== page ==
On Friday, markets will have a chance to take a look at industrial and manufacturing production for June, perhaps the first month in 2017 that we could say that the number will be devoid of any important "calendar" factor.
What markets will be looking for is an improvement in manufacturing production of automobiles, which has been lagging the rest of the manufacturing and industrial sector. This will also be a good indicator of the direction of automobile demand north of the border, which has eyebrows rising lately in the U.S. consumer market.
Previous: 1.0% (Year-over-Year)
Point of View
Interest Rate Watch
Inflation Dynamics at the Micro Level.
The pattern in this economic expansion is one of lower unemployment rates from 2010 to late 2015 and yet the inflation rate slowed over that same period. Only in the last year has inflation, the CPI, risen while the unemployment rate continued to decline and yet the pace of inflation remains modestly below the FOMC’s 2 percent target. The traditional thinking about a tradeoff hypothesis of these two series has not played out. Why?
An Alternative Model
Our approach is to follow the path of micro foundations of the inflation process. In this case, inflation drives wage negotiations, or more precisely, changes in inflation are the driver for changes in wages. In addition, wages must reflect the value of the marginal product of workers—that is, this value depends upon the marginal product of the worker and the value of the output as measured by the price of that output.
Wages have tracked the path of inflation and productivity since 1982. This pattern reflects the underlying micro foundation that wages track the combination of productivity and inflation gains. A firm cannot pay their workers a salary in excess of their productivity and the value (price) of the output they produce. Public discussion often starts by arguing for higher wages but there is little discussion of the underlying drivers of inflation and productivity.
An Alternative View of Monetary Policy
For investors, the challenge is that interest rate expectations based upon Fed policy take into account a policy expectation that a lower unemployment rate will generate higher inflation. To date, the rise in inflation is less than what would be expected based upon a traditional model of the inflation process and thereby the extent of the increase in interest rates remains above what would be the result of our alternative model. Our alternative approach continues to indicate interest rate increases on the low side of consensus and that has been the right forecast for the past four years.
Credit Market Insights
Auto Loan Market in Distress?
The rate of new seriously delinquent auto loans has climbed for 13 consecutive quarters and reached 2.3 percent in Q1. The rate of these new seriously delinquent loans is still below its recession peak of 3.5 percent. The total value of the loans stands at $8.3 billion, just below the recession peak.
Low rates and an improving economy since 2008 fueled a vehicle sales boom, financed with increasingly more debt. Furthermore, rising auto prices, stagnant real incomes and yield-hungry investors contributed to loan quality deterioration. The average auto loan maturity climbed sharply to 67.4 months in May from 59.5 months in 2009. In addition, outstanding subprime loan balances have ballooned to an all-time high of $280 billion, and the pronounced worsening in subprime loan performance has been responsible for much of the overall rise in auto loan delinquencies.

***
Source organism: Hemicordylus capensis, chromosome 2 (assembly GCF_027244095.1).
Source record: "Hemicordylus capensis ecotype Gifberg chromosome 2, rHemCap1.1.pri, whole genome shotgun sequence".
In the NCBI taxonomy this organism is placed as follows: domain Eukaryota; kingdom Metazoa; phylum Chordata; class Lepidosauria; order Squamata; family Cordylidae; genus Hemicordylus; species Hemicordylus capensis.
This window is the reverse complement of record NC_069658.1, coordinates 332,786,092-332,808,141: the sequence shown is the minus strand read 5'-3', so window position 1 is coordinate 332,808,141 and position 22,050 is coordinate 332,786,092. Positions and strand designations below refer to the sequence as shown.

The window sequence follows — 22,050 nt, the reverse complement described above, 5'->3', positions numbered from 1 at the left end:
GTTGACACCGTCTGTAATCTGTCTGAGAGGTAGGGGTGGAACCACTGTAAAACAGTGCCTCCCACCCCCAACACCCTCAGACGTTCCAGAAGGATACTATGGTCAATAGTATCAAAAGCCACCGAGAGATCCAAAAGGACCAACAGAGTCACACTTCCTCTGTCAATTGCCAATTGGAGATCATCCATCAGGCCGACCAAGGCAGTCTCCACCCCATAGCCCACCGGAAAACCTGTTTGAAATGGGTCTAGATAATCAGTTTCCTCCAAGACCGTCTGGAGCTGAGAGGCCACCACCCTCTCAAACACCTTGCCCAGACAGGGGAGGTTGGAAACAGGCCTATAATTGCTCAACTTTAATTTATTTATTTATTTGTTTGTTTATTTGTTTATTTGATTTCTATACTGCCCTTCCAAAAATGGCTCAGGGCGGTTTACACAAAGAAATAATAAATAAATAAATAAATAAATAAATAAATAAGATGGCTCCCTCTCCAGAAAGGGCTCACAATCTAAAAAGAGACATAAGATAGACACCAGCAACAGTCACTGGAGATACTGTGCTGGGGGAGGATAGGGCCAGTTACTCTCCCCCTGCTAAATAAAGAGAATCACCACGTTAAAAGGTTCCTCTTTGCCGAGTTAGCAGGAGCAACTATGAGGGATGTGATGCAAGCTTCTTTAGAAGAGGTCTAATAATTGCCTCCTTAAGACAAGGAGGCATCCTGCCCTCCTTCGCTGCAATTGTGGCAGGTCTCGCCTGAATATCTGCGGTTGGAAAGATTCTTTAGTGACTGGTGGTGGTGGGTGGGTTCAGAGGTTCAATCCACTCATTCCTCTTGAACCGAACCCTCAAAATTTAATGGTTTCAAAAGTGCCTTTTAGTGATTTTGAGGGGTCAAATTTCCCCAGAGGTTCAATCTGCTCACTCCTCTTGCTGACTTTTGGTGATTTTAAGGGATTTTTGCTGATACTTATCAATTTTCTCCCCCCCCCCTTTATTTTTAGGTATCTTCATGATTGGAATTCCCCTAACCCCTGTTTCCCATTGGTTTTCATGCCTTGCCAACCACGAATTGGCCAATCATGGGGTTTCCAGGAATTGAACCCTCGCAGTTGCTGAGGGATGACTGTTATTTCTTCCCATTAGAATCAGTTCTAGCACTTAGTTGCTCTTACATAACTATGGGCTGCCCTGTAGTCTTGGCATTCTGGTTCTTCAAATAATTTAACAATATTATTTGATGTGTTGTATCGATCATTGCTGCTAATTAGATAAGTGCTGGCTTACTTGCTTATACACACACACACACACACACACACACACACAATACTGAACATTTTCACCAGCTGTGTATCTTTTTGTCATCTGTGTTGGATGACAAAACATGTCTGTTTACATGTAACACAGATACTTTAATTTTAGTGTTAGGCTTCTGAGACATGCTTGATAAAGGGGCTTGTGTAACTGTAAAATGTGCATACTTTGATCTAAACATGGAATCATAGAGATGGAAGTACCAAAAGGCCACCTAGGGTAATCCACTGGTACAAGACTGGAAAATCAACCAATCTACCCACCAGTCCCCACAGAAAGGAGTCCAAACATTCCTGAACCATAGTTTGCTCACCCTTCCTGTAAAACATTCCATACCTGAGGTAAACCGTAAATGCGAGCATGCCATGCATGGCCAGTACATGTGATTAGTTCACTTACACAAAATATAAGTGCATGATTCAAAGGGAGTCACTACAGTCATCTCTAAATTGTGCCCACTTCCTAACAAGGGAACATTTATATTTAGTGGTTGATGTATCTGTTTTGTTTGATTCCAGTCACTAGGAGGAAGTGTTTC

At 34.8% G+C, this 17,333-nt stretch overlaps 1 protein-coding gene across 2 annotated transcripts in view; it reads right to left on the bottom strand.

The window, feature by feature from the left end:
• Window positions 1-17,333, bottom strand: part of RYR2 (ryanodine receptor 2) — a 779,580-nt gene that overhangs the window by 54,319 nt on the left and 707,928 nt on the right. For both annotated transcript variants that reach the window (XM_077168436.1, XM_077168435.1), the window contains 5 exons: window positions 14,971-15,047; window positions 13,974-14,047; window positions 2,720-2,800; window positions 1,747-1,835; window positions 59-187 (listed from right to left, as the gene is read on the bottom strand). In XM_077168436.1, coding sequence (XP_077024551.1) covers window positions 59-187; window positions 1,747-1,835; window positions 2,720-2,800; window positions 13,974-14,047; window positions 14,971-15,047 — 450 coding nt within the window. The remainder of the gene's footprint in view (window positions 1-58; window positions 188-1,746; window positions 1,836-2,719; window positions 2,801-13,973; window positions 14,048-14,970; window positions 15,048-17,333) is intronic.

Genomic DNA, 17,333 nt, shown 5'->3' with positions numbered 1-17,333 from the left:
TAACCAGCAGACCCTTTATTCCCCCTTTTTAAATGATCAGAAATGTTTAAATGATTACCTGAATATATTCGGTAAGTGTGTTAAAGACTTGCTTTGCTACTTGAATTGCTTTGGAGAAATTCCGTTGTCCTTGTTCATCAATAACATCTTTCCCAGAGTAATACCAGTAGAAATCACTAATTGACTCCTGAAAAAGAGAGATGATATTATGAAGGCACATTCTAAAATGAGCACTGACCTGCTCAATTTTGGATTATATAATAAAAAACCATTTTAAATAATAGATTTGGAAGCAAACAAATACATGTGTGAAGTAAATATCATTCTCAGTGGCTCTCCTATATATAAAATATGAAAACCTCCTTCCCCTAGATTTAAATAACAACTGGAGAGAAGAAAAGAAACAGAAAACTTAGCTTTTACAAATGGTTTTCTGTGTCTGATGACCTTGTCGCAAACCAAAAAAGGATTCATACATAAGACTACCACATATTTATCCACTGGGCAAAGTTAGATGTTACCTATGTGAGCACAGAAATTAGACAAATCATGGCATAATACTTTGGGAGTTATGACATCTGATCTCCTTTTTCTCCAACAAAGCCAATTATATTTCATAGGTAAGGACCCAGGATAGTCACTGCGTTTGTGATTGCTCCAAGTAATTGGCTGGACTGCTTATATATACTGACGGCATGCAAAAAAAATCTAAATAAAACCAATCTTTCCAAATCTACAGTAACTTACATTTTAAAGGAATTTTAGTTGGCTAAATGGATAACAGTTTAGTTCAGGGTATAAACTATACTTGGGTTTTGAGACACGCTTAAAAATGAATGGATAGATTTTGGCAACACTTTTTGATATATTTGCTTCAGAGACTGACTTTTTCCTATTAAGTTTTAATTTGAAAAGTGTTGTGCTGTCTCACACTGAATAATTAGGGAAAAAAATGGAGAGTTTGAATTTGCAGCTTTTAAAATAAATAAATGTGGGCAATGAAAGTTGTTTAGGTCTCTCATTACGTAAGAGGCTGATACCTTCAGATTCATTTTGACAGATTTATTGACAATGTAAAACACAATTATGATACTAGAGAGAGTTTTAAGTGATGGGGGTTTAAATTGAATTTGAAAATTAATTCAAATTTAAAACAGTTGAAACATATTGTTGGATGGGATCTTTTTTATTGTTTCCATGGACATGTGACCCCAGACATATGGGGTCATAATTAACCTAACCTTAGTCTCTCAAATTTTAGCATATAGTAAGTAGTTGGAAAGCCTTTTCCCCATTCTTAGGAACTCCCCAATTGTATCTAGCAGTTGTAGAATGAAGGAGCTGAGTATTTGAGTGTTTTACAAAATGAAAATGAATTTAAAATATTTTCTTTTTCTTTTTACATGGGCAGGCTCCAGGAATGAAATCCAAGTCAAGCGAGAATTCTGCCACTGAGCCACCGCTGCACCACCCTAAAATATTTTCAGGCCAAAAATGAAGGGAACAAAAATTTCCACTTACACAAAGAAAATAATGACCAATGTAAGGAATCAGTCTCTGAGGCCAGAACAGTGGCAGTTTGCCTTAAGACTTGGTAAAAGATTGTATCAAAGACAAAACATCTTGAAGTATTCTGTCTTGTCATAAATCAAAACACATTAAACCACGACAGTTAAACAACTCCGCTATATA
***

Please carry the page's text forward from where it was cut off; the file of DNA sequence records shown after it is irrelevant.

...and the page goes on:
How much of a threat is the auto loan market to households and to the broader financial system? Auto loans are only 9.2 percent of household debt, and pale in comparison to the size and level of securitization of the mortgage market, the origin of the last financial crisis.
Furthermore, the July Senior Loan Officer Opinion Survey reported a fall in auto loan demand and an increase in the percentage of banks tightening standards for auto loans. As the economic recovery continues to grind along, the auto loan market is certainly worth monitoring.
Topic of the Week
Three Hurdles to 3 Percent Growth
President Trump’s 2018 budget assumes uninterrupted increases in the pace of economic growth during each of the next three years before real GDP growth levels out at 3 percent for every year thereafter. Our own forecast is less sanguine, as are those of the Congressional Budget Office and the Blue Chip consensus (top chart).
While it is true that real GDP growth has averaged 3.2 percent per year since 1950, that average is skewed by much higher growth rates in the early part of that period. For more than a generation, 3 percent real GDP growth has been much tougher to achieve on a sustained basis. Since 1970, average annual GDP growth has been 2.7 percent. Since 2000, it is just 1.9 percent.
The economy’s long-run sustainable rate of economic growth is driven by three factors: labor, capital and total factor productivity (TFP). Relying on just one of these inputs to achieve 3 percent growth over the next decade would require unrealistically rosy assumptions. For example, reaching three percent potential growth through labor alone would require potential labor hours growth in the neighborhood of the rates achieved during the period when mass inflows into the labor force occurred from baby boomers and women.
Getting all three inputs moving in the right direction at once is challenging, but the bottom chart illustrates what it might look like by comparing current projections with the most recent decade over which potential growth averaged 3 percent. As the chart shows, replicating the 1997-2007 period would be a difficult task, as this past period included a major technological revolution and boomers in their prime working years.
None of this is to say that the economy could never grow at such a strong pace again, but history has shown that all three of these factors tend to change at a slow pace, which suggests long lead times before new policies could achieve the fleeting objective of 3 percent growth.